Toronto: Breaking new grounds in their bilateral relationship, India and Canada today signed a civil nuclear cooperation agreement and strongly condemned terrorism in all its forms and manifestations.
Prime Minister Manmohan Singh, the first Indian Head of the Government to visit Canada after IK Gujral’s trip to Canada 16 years ago, and his counterpart Stephen Harper hailed the signature of the nuclear agreement after their one-on-one and delegation level talks that will provide for cooperation in civil nuclear energy including import of uranium and equipment from Canada.
The civil nuclear agreement was signed by Srikumar Banerjee, Secretary, Department of Atomic Energy and Canadian Foreign Minister Lawrence Cannon in the presence of the two Prime Ministers.
The deal also envisages cooperation in fields of nuclear waste management and radiation safety. The agreement assumes significance in the context of Canada’s strong attitude in the past when it slaped sanctions against India after the Pokhran I and II tests in 1974 and 1998.
A joint statement issued at the end of the meeting said the two Prime Ministers committed themselves to the ratification of the agreement and completion of all remaining steps necessary to ensure its early implementation.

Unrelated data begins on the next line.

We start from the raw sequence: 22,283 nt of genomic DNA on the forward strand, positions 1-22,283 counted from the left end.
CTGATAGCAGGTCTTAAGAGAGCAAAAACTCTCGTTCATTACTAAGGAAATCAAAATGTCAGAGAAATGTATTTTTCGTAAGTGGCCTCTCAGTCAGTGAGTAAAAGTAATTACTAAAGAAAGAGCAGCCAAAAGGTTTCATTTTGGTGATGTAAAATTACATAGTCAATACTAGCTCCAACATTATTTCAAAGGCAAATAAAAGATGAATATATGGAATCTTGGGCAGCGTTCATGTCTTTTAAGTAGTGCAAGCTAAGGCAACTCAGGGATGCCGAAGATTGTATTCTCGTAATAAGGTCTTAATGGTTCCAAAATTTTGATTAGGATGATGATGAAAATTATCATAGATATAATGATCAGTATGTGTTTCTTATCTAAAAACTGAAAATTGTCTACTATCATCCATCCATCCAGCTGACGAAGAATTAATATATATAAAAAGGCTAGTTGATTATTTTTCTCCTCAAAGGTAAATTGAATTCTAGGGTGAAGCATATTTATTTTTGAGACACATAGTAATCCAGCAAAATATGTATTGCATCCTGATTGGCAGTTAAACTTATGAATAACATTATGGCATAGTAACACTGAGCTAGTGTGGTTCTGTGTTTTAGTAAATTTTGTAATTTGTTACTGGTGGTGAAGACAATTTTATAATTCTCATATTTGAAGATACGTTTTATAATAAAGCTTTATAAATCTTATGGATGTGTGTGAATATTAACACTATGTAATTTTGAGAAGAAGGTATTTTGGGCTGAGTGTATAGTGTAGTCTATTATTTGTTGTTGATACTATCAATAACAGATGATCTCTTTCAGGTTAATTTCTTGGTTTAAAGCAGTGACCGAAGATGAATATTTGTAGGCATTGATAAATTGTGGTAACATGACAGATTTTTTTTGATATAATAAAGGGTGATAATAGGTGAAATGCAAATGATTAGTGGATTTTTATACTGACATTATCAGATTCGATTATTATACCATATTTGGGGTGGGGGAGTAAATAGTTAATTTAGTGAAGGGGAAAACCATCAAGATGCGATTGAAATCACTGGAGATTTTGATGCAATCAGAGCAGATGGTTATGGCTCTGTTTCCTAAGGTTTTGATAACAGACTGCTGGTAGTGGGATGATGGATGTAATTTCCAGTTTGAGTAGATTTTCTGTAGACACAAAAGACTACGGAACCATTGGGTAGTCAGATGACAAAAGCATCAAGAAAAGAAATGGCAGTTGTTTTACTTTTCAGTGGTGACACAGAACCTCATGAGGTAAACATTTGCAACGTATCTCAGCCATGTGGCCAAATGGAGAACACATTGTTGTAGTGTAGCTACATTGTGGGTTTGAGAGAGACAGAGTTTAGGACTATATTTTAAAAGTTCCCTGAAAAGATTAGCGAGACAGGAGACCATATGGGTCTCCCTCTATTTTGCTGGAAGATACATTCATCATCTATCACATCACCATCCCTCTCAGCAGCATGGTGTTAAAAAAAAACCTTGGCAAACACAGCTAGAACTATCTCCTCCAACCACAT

They underscored the potential for mutually beneficial civil nuclear cooperation and trade.
The two Prime Ministers solemnly observed the occasion of the 25th anniversary of bombing of Air India flight 182 ‘Kanishka’ on June 23, 1985 that killed 329 people on board.
Only a few days Harper apologised to the families of the victims of the disaster for “institutional failures” of the government and promised some form of compensation to them.
In his remarks to the media, the Prime Minister made a reference to his Canada visit coinciding with the 25th anniversary of the Kanishka aircrash.
“This terrible disaster and the suffering it has led to will forever remain a stark reminder of the need for all of us to work unitedly to eliminate the scourge of terrorism. The victims of this tragedy deserve full justice,” he said.
At a joint interaction with the media in the company of Harper, Singh said that civil nuclear cooperation agreement that the two countries have signed “breaks new grounds” in the history of bilateral cooperation in the sector.
“It reflects the change in International realities and will open new doors for mutually beneficial cooperation in nuclear technology,” he said.
The two leaders, in the joint statement, strongly condemned terrorism in all its forms and manifestations and agreed to direct their respective governments toward greater cooperation in counter-terrorism and security related matters.
Reiterating the need for intensifying global cooperation in combating international terrorism, they called for an early conclusion and adoption of the Comprehensive Convention on International Terrorism within the UN framework.
Singh said he and Harper have today added fresh vitality and content to bilateral cooperation.